Supplying new answers: overcoming international turmoil

Supplying new answers: overcoming international turmoil

Tom Legard, Partner, Industrial Practice at Odgers Interim, says that problems with international supply chains are leading some UK companies to look for solutions closer to home.

“Shanghai lockdown stokes global supply chains anxiety” ran a recent headline in the FT, succinctly summing up the story. Given that China accounts for almost 30% of the world’s manufacturing, the impact of COVID-related restrictions there reverberates across the globe and has direct and potentially damaging consequences for many businesses in the UK.

The problems in Shanghai are just the latest in a series of global supply chain challenges that companies have had to contend with in the past few years. Some driven by COVID, others by a variety of different factors.  

Remember when colossal container vessel the Ever Given got stuck in the Suez Canal for six days last year? Of course you do, the story was everywhere.

Memes aplenty floated around online far more freely than the ship, but while some observers found amusement in the situation, for others it caused a monstrous headache. Blockage of this vital trade artery held up £7 billion of goods per day.

Needless to say, Brexit-related issues have impacted supply chains too alongside labour shortages in some major ports/distribution hubs globally. For example, the Bay Area of California has been hit by “epic cargo backlogs”. While in the maritime equivalent of our own backyard, there has been disruption to P&O Ferries’ services. And then there is the impact of the war in Ukraine.

Put all of this together and what you have is a picture of international supply chain uncertainty. This understandably causes a sense of unease among UK companies reliant on the supply of finished goods, components, ingredients and so forth from overseas.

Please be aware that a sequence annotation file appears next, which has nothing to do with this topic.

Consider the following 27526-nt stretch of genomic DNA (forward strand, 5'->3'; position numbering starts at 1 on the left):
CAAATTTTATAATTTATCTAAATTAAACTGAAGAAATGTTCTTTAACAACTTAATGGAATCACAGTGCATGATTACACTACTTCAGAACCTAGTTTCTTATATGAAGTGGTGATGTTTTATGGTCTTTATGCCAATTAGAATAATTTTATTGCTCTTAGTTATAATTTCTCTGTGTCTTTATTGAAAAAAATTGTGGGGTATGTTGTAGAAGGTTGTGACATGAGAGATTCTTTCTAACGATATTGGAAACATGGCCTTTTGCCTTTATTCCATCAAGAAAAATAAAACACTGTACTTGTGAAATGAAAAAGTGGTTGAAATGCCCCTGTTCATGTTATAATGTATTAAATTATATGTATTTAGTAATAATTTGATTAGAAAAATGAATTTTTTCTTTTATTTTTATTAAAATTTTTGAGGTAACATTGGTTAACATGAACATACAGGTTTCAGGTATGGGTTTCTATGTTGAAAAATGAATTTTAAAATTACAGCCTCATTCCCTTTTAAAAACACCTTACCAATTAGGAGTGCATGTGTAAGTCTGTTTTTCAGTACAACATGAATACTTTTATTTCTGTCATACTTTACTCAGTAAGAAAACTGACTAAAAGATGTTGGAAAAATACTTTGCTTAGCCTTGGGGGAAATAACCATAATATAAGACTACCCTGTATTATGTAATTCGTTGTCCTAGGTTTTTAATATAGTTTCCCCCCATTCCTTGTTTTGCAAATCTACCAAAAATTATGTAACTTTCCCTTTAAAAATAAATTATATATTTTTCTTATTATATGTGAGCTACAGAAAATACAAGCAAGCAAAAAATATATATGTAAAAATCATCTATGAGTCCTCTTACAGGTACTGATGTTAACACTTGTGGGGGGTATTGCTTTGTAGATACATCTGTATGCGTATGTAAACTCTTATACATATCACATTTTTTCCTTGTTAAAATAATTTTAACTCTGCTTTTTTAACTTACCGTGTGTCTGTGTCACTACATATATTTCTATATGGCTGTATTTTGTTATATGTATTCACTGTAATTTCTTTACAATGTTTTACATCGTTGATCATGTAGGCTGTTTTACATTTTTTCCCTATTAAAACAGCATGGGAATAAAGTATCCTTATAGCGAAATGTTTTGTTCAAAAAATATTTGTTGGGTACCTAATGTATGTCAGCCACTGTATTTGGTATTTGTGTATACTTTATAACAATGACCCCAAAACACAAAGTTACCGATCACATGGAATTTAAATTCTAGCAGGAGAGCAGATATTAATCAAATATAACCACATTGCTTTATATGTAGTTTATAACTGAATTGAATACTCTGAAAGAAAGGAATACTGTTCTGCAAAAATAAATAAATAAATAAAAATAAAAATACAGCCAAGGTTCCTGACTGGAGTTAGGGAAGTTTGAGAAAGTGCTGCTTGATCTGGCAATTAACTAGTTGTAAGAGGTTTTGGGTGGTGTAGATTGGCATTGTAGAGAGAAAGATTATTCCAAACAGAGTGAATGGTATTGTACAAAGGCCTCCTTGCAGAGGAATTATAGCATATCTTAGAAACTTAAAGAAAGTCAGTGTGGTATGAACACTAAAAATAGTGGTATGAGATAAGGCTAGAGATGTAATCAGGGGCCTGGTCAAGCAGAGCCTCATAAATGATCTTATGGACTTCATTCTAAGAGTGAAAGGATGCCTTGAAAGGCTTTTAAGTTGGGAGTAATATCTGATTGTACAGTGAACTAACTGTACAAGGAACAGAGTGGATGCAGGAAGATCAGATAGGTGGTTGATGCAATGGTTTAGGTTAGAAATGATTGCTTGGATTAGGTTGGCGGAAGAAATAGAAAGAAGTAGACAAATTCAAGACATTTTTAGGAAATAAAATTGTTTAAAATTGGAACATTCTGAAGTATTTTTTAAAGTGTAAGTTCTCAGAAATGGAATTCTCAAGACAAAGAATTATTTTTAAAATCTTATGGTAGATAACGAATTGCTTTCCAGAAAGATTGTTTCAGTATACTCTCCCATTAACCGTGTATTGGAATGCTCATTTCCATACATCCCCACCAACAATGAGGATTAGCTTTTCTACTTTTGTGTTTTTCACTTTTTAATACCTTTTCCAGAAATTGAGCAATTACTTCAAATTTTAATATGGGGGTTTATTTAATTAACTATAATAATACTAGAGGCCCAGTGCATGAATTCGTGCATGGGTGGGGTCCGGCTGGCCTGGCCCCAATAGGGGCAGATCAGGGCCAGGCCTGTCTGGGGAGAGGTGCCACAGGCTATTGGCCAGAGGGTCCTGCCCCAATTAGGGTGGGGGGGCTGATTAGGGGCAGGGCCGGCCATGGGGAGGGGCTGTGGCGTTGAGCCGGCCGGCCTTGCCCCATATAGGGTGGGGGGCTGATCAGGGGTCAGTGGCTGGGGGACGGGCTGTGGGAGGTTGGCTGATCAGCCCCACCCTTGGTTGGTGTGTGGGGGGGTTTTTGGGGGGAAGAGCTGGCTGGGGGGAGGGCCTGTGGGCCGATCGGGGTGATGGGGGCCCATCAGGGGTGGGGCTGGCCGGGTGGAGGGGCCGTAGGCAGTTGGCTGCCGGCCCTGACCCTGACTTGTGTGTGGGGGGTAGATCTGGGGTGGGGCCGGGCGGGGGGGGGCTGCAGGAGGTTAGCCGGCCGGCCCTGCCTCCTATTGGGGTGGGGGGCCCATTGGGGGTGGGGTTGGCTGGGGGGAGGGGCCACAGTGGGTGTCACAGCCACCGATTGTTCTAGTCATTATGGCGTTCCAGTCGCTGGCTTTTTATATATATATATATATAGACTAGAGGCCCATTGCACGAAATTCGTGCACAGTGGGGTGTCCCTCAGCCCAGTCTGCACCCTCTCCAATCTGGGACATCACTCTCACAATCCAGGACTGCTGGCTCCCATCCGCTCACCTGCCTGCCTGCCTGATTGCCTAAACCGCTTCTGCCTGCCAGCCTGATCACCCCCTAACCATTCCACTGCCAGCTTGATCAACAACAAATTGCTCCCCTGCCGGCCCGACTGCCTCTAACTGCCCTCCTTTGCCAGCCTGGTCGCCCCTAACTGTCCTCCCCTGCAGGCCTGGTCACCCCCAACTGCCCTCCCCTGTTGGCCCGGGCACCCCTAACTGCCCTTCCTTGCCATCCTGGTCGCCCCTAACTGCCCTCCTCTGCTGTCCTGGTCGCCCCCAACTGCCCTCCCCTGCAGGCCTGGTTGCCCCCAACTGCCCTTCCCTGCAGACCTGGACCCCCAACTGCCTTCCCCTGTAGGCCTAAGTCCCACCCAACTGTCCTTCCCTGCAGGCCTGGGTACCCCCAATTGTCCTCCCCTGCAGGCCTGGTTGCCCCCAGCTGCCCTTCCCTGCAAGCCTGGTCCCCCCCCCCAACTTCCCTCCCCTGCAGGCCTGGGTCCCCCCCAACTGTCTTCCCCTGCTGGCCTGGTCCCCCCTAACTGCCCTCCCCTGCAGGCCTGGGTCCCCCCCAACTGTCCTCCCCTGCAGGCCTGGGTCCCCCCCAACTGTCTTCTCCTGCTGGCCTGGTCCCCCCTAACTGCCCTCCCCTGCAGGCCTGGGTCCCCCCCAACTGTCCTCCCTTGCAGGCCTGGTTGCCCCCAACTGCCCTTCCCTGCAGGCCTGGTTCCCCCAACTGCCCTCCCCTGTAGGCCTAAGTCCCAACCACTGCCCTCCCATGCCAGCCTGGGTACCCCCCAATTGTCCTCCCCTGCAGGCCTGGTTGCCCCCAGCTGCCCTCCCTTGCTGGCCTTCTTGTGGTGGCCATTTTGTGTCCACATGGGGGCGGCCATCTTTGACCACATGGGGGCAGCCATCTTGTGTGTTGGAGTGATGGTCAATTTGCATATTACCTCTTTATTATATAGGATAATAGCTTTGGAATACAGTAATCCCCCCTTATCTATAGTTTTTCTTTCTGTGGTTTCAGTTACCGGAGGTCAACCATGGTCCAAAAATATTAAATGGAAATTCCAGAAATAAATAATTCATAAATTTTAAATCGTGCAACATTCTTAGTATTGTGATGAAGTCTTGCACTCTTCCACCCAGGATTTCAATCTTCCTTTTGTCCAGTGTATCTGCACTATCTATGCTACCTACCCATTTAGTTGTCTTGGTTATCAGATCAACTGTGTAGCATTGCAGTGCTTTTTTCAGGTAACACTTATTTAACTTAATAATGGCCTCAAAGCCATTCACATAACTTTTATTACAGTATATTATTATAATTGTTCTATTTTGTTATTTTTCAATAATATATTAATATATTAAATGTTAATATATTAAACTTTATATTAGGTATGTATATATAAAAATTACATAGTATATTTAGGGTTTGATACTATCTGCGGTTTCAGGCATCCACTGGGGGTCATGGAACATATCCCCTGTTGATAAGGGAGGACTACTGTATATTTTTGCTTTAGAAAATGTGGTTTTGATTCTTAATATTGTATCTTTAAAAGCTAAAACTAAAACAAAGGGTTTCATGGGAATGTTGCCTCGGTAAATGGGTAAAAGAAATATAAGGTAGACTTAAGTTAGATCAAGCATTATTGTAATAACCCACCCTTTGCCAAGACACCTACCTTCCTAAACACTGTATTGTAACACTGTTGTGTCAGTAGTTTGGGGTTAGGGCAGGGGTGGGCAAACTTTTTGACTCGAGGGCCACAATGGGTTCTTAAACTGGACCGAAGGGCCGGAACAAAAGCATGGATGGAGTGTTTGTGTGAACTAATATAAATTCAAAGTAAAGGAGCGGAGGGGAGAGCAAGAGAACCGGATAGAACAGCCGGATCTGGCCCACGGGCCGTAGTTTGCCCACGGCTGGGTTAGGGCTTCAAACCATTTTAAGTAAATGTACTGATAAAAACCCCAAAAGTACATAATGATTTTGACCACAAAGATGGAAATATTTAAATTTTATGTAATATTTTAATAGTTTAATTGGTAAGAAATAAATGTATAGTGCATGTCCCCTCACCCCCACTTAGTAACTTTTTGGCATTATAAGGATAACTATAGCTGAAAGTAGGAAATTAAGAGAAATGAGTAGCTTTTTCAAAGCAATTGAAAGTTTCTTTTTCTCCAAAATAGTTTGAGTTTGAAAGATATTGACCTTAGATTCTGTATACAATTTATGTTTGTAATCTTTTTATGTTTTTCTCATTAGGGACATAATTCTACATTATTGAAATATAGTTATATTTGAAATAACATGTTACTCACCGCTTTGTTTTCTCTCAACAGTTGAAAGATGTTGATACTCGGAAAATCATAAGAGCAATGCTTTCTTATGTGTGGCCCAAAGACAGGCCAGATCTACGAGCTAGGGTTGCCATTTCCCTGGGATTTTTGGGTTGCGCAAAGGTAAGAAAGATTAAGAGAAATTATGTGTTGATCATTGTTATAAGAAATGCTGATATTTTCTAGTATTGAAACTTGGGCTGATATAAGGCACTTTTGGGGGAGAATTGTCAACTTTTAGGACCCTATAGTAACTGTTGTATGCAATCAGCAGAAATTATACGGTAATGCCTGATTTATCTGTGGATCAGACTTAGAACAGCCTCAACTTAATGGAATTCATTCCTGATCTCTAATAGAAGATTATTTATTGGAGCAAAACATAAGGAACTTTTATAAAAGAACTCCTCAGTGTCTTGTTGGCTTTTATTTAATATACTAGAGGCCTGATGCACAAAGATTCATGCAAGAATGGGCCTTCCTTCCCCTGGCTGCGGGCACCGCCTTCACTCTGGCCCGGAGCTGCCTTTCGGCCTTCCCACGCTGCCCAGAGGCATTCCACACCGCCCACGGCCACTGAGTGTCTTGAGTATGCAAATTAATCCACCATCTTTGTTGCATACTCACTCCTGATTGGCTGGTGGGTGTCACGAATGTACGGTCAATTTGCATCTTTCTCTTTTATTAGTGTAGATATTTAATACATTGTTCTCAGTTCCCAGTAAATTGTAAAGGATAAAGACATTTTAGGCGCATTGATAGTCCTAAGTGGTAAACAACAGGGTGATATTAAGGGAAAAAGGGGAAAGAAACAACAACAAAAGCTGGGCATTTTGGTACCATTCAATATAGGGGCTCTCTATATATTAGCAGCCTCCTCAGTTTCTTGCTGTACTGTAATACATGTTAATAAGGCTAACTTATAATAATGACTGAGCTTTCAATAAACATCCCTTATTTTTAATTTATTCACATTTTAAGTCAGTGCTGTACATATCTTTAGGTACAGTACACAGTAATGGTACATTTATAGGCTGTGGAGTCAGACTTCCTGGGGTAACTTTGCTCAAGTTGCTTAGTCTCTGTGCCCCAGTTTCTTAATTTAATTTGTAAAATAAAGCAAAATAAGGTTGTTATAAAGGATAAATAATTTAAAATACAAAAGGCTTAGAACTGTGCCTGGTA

It should come as no surprise that unease with respect to resilience is also felt in the upper reaches of government. As reported by the Chartered Institute of Procurement and Supply, under a programme known as Project Defend the Government has assessed 65 critical global supply chains to the UK in a huge amount of detail in an effort to mitigate risk.

Many companies are also looking to reduce risk by considering whether to reshore and/or “friendshore” – i.e. work with other nations and trusted supply sources. Deloitte observes that several factors have spurred the drive toward improved supply chain resilience, namely vulnerabilities caused by the interdependence of global supply chains; concerns that lean supply chains are increasingly subject to external shocks due to the pandemic, tight labour markets, or even shortages of shipping containers; and geopolitical upheavals that can reduce or cut off the flows of needed supplies.

Added to this, there’s a sense that the UK should be manufacturing more. A survey conducted in 2018 for the UK manufacturers’ organisation, Make, found that two thirds of the public think the UK should aim to be in the top five manufacturing nations in the world. 

My feeling is that if the survey were repeated today that score would be even higher. There has certainly been widespread exasperation at the extent to which Chinese healthcare companies have profited from the rapid growth of the COVID home testing kit & PPE market. Why couldn’t the UK have a bigger piece of the pie, many have mused.

I recently met with a former FTSE CEO, an erstwhile client and now a top candidate with experience of relocating businesses out of China and nearer to home. He told me the trend of moving manufacturing out of China to neighbouring Asian countries  begun in 2019 with President Trump pressuring US companies to ditch China has gathered momentum. He is aware of several companies currently reappraising their supply chains and completely on-shoring their manufacturing back to the US, as well as specialist consultancies in this space that were previously enthusiastic about locating manufacturing in China performing an about-face to champion exiting China.

Clearly, there are some strong arguments for improving supply chain resilience by reshoring or friendshoring at this time. However, many companies likely lack the bandwidth or expertise to address this internally, so we may see a rise in demand for interim talent with the knowhow to weigh up options strategically with a view to finding less risky supply alternatives in the UK.

Interim talent of this calibre is available – but the talent pool is finite. With demand for people with the right capabilities almost certainly set to grow, businesses should not shy away from assessing their resilience given the prevalence of international risks.

It is, in several senses, a matter of supply.  

For more information, please contact Tom Legard


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